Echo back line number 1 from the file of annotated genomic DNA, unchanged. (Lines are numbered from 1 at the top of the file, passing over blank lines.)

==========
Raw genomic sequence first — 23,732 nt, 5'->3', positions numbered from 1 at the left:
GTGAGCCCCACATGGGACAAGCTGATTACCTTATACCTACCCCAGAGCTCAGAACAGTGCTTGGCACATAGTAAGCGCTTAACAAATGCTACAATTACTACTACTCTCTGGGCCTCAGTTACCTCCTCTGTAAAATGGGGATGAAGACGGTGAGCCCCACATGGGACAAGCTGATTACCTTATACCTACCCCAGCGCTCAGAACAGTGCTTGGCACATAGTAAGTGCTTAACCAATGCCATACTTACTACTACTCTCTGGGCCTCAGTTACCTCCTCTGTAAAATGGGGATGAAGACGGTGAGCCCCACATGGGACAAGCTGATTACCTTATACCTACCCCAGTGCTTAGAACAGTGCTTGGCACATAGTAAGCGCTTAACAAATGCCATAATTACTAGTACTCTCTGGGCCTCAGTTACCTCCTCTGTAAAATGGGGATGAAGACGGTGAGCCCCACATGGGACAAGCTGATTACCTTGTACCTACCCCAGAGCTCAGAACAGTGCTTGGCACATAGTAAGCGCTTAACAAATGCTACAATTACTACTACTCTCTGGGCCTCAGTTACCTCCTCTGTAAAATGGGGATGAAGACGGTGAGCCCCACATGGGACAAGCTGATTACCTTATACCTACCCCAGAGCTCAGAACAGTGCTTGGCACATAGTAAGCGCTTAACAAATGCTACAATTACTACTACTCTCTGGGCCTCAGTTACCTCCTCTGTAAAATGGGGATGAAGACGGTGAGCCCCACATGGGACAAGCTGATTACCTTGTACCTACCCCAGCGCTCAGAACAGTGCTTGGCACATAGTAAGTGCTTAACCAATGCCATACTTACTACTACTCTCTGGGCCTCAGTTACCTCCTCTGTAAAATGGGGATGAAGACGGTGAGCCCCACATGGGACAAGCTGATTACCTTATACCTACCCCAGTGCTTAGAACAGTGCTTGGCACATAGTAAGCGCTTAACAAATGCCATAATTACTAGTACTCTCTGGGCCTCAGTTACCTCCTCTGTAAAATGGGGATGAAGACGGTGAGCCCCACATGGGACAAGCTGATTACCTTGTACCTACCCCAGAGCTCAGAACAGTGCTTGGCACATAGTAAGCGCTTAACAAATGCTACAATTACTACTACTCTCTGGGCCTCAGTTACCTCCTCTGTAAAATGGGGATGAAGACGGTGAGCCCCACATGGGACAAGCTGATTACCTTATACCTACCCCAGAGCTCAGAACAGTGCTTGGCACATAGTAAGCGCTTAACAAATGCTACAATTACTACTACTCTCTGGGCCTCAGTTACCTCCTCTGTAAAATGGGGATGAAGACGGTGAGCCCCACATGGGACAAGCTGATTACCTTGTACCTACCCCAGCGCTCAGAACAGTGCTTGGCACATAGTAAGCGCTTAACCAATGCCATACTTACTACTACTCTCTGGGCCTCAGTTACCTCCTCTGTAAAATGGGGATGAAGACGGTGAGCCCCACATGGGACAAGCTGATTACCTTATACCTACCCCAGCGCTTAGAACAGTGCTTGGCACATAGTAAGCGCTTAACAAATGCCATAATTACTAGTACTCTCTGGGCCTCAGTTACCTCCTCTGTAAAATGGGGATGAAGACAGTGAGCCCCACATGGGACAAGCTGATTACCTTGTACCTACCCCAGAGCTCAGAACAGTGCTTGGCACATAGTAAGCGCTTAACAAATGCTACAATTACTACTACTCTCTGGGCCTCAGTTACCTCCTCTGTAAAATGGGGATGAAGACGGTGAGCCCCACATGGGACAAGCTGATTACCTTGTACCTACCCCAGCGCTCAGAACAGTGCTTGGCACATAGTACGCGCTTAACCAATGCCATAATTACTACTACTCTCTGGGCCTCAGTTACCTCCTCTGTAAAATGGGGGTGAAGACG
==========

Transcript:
Raw genomic sequence first — 23,732 nt, 5'->3', positions numbered from 1 at the left: